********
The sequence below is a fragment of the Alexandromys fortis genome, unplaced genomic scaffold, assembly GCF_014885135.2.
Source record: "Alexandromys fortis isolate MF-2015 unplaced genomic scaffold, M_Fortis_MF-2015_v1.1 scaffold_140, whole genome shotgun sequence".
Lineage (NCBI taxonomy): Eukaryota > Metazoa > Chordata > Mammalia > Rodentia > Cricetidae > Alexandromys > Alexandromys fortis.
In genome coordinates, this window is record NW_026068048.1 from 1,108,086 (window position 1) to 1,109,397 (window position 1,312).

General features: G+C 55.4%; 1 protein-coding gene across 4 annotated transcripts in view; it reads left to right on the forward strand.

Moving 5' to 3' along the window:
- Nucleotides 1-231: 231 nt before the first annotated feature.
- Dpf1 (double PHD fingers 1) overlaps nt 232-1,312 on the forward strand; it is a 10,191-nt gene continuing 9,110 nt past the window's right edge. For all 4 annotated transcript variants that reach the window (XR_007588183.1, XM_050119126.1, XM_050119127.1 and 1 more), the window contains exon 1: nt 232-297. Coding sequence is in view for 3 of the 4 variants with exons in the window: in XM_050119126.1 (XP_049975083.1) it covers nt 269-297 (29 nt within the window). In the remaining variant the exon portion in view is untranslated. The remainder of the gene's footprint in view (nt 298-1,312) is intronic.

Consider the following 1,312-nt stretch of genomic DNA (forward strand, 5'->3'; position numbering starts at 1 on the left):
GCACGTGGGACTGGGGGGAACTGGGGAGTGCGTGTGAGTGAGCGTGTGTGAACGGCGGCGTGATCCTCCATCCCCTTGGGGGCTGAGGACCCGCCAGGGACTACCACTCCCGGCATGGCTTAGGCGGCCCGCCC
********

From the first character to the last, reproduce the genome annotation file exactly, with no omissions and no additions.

The sequence below is a fragment of the Alexandromys fortis genome, unplaced genomic scaffold, assembly GCF_014885135.2.
Source record: "Alexandromys fortis isolate MF-2015 unplaced genomic scaffold, M_Fortis_MF-2015_v1.1 scaffold_140, whole genome shotgun sequence".
Lineage (NCBI taxonomy): Eukaryota > Metazoa > Chordata > Mammalia > Rodentia > Cricetidae > Alexandromys > Alexandromys fortis.
In genome coordinates, this window is record NW_026068048.1 from 1,108,086 (window position 1) to 1,109,397 (window position 1,312).

General features: G+C 55.4%; 1 protein-coding gene across 4 annotated transcripts in view; it reads left to right on the forward strand.

Moving 5' to 3' along the window:
- Nucleotides 1-231: 231 nt before the first annotated feature.
- Dpf1 (double PHD fingers 1) overlaps nt 232-1,312 on the forward strand; it is a 10,191-nt gene continuing 9,110 nt past the window's right edge. For all 4 annotated transcript variants that reach the window (XR_007588183.1, XM_050119126.1, XM_050119127.1 and 1 more), the window contains exon 1: nt 232-297. Coding sequence is in view for 3 of the 4 variants with exons in the window: in XM_050119126.1 (XP_049975083.1) it covers nt 269-297 (29 nt within the window). In the remaining variant the exon portion in view is untranslated. The remainder of the gene's footprint in view (nt 298-1,312) is intronic.

Consider the following 1,312-nt stretch of genomic DNA (forward strand, 5'->3'; position numbering starts at 1 on the left):
GCACGTGGGACTGGGGGGAACTGGGGAGTGCGTGTGAGTGAGCGTGTGTGAACGGCGGCGTGATCCTCCATCCCCTTGGGGGCTGAGGACCCGCCAGGGACTACCACTCCCGGCATGGCTTAGGCGGCCCGCCC